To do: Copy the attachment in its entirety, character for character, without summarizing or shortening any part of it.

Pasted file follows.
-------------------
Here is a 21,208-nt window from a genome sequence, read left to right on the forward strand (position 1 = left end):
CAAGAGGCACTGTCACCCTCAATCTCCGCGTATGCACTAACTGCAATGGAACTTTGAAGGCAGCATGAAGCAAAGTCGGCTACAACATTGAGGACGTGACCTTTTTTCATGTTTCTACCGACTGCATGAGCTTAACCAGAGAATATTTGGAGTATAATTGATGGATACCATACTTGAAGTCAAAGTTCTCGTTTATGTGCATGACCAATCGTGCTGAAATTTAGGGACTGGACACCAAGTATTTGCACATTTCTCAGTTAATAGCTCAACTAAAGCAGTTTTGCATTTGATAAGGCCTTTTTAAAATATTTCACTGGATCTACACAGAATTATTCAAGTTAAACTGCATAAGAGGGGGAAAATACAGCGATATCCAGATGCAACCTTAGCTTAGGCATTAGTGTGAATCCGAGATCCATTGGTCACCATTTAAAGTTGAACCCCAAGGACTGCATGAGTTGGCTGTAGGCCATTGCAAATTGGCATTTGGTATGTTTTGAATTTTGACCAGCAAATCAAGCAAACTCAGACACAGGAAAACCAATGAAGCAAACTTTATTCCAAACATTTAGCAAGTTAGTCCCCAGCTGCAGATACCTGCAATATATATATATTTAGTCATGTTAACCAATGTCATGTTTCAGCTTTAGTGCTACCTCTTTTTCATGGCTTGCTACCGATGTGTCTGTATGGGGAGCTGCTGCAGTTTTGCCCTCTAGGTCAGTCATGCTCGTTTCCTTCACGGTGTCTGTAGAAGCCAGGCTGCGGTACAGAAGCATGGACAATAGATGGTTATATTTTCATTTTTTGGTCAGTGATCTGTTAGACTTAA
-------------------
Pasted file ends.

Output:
Here is a 21,208-nt window from a genome sequence, read left to right on the forward strand (position 1 = left end):
CAAGAGGCACTGTCACCCTCAATCTCCGCGTATGCACTAACTGCAATGGAACTTTGAAGGCAGCATGAAGCAAAGTCGGCTACAACATTGAGGACGTGACCTTTTTTCATGTTTCTACCGACTGCATGAGCTTAACCAGAGAATATTTGGAGTATAATTGATGGATACCATACTTGAAGTCAAAGTTCTCGTTTATGTGCATGACCAATCGTGCTGAAATTTAGGGACTGGACACCAAGTATTTGCACATTTCTCAGTTAATAGCTCAACTAAAGCAGTTTTGCATTTGATAAGGCCTTTTTAAAATATTTCACTGGATCTACACAGAATTATTCAAGTTAAACTGCATAAGAGGGGGAAAATACAGCGATATCCAGATGCAACCTTAGCTTAGGCATTAGTGTGAATCCGAGATCCATTGGTCACCATTTAAAGTTGAACCCCAAGGACTGCATGAGTTGGCTGTAGGCCATTGCAAATTGGCATTTGGTATGTTTTGAATTTTGACCAGCAAATCAAGCAAACTCAGACACAGGAAAACCAATGAAGCAAACTTTATTCCAAACATTTAGCAAGTTAGTCCCCAGCTGCAGATACCTGCAATATATATATATTTAGTCATGTTAACCAATGTCATGTTTCAGCTTTAGTGCTACCTCTTTTTCATGGCTTGCTACCGATGTGTCTGTATGGGGAGCTGCTGCAGTTTTGCCCTCTAGGTCAGTCATGCTCGTTTCCTTCACGGTGTCTGTAGAAGCCAGGCTGCGGTACAGAAGCATGGACAATAGATGGTTATATTTTCATTTTTTGGTCAGTGATCTGTTAGACTTAA